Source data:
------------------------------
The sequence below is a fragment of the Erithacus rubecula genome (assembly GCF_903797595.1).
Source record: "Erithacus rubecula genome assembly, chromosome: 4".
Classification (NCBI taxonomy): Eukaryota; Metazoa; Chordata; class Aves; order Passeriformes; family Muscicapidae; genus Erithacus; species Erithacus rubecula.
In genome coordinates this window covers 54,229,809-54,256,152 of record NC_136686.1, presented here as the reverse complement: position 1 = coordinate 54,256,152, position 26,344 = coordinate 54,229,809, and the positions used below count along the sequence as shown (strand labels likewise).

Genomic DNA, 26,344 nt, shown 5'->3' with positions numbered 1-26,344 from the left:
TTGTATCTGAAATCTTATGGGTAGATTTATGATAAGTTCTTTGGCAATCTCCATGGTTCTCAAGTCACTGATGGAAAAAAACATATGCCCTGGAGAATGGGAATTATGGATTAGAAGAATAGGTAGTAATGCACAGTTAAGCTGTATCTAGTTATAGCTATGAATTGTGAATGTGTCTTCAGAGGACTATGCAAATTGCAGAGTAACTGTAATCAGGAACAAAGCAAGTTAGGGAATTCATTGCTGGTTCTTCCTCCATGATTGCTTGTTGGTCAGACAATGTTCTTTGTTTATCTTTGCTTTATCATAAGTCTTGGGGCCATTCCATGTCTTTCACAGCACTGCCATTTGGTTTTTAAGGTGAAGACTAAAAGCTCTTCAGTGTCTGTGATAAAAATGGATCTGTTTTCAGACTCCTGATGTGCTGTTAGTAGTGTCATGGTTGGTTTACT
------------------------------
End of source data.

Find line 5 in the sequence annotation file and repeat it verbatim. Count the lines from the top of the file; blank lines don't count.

Genomic DNA, 26,344 nt, shown 5'->3' with positions numbered 1-26,344 from the left: